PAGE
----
“At the other end of the scale, a much more ambitious approach is to attempt to completely rewild a large area of land and reintroduce missing species. While this risks increasing human-wildlife conflict and the loss of cultural landscapes, the rewards could be big for biodiversity, mitigating climate change, alleviating flooding and increasing tourism revenues.
“Every area is different, so different approaches are appropriate in different places. The reduction of human management also means it is more difficult to predict what a landscape will look like, but while the landscape’s appearance is less certain, a diverse and dynamic natural system could offer more certainty for safeguarding nature and providing the diverse suite of benefits for society.”
To compile the paper, Dr Sandom and his colleagues conducted interviews with 22 individuals, and ran a workshop with 32 participants from 24 different organisations to explore the perceptions of rewilding and the perceived risks and opportunities.
Benedict Dempsey said: “Farmers and landowners often know their land better than anyone else, with a deep connection to its history and the communities that have shaped it. There is no need for farming and rewilding to be in conflict with each other. Instead, if they choose to, landowners and farmers can use their unique knowledge to diversity what they deliver for society - like flood alleviation and biodiversity, as well as food production."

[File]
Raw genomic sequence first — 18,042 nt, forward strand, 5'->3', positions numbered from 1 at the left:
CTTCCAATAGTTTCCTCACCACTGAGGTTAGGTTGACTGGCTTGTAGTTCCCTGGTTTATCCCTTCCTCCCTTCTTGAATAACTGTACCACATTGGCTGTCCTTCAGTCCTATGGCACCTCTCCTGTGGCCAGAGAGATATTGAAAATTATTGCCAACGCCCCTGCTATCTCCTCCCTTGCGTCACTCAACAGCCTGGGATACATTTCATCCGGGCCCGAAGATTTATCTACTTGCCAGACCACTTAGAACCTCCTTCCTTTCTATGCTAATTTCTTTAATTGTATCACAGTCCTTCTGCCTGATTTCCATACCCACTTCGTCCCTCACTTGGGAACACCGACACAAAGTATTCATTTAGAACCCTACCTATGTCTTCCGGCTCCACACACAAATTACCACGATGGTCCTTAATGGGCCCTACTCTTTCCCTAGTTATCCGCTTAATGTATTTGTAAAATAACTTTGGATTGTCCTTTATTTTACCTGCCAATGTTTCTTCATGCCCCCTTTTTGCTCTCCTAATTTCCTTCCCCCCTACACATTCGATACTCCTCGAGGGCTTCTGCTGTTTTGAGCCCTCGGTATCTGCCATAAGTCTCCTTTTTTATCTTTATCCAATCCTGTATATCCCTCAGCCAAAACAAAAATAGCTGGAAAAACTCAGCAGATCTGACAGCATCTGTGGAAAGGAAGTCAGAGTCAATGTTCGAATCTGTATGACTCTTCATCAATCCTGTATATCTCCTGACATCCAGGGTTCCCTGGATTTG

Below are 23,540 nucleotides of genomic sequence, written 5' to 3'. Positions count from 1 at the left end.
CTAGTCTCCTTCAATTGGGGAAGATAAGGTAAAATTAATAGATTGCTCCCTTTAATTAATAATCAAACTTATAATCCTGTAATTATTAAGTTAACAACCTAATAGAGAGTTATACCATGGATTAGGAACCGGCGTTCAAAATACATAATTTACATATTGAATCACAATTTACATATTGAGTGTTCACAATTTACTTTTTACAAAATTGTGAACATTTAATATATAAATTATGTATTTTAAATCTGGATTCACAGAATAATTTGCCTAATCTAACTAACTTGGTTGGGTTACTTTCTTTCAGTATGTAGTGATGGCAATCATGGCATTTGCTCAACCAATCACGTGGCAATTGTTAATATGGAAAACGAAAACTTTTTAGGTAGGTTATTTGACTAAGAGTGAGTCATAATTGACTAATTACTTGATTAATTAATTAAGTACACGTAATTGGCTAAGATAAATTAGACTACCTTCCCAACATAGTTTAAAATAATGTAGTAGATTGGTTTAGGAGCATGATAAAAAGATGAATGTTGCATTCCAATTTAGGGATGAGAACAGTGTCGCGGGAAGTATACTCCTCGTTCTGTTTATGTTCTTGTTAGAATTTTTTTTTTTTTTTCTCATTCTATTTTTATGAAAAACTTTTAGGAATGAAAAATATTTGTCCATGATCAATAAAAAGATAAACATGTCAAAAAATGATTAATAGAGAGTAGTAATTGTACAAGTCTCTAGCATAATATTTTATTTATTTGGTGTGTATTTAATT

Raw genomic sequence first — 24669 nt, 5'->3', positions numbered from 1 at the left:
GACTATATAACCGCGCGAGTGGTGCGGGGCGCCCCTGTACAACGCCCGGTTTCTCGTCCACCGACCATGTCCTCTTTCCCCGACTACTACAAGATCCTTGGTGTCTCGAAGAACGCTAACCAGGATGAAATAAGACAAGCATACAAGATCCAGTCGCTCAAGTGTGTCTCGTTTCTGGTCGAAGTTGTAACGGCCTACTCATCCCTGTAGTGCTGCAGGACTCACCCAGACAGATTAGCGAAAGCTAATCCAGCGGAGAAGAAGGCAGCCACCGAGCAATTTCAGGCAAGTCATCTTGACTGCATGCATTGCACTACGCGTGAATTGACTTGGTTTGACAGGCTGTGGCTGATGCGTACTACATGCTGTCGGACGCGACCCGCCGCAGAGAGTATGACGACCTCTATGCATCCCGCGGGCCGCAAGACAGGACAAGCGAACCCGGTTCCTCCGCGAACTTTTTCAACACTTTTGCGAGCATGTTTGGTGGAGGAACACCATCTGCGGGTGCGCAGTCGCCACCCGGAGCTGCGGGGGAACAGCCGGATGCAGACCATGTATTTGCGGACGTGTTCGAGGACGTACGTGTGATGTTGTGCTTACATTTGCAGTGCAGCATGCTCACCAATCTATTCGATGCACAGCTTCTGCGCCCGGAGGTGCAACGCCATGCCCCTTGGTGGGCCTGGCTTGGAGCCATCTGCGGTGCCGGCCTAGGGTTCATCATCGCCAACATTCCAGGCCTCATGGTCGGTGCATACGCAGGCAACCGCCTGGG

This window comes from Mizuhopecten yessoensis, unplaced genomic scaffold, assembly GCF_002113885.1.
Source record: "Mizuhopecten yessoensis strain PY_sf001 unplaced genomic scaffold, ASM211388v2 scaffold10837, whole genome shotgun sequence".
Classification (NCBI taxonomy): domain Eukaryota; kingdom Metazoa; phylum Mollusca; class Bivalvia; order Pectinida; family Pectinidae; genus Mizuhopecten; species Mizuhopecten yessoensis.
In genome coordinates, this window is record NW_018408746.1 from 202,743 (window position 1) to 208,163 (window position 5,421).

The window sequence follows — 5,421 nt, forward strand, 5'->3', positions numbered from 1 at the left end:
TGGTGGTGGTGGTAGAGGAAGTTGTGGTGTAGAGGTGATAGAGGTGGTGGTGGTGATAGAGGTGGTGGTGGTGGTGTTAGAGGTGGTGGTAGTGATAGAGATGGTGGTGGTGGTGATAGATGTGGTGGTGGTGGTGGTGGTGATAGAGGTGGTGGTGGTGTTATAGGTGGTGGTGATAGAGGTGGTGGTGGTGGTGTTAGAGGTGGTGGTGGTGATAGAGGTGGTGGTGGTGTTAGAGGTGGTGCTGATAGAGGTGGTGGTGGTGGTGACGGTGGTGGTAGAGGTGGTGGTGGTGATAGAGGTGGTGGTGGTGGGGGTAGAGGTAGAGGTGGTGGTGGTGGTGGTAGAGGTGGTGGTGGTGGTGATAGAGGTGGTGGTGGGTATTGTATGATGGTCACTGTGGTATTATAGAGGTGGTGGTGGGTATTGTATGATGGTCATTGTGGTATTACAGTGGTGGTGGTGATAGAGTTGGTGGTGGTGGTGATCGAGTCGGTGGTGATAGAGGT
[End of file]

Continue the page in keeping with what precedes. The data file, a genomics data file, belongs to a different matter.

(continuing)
Stefan Jimenez Wisler, land use policy adviser for the CLA which represents rural landowners, is a co-author of the study. He added: “Farmers and landowners are eager to contribute to environmental improvements and achieve the environmental and business opportunities associated with the range of rewilding approaches identified; whether it is active management at a holding level, passive management at landscape scale or anything in between.
“As the UK leaves the CAP, the introduction of a new agricultural policy in England based on public money for public goods is a welcome change that will better enable rewilding approaches to be taken, by accounting for and rewarding the wide range of benefits to wildlife, water, climate and soils that rewilding can provide.
“The timing of this overarching policy change means that the English uplands serve as an ideal case study for testing the barriers and opportunities to rewilding. As new policy is implemented in the coming years, opportunities exist to transfer these lessons to other countries in Europe and around the world.
“While a new agricultural policy will provide opportunities for change by rewarding environmental improvements to offset the risks that rewilding can bring, it is not a silver bullet for enabling ambitious environmental enhancement and protection. This paper identifies a number of other barriers to rewilding, such as the rewilding term meaning different things to different people and the lack of conservation support policies, in the forms of covenants or property relief. These barriers should be addressed and considered for incorporation into the government’s Environment Bill due in Parliament in 2019.”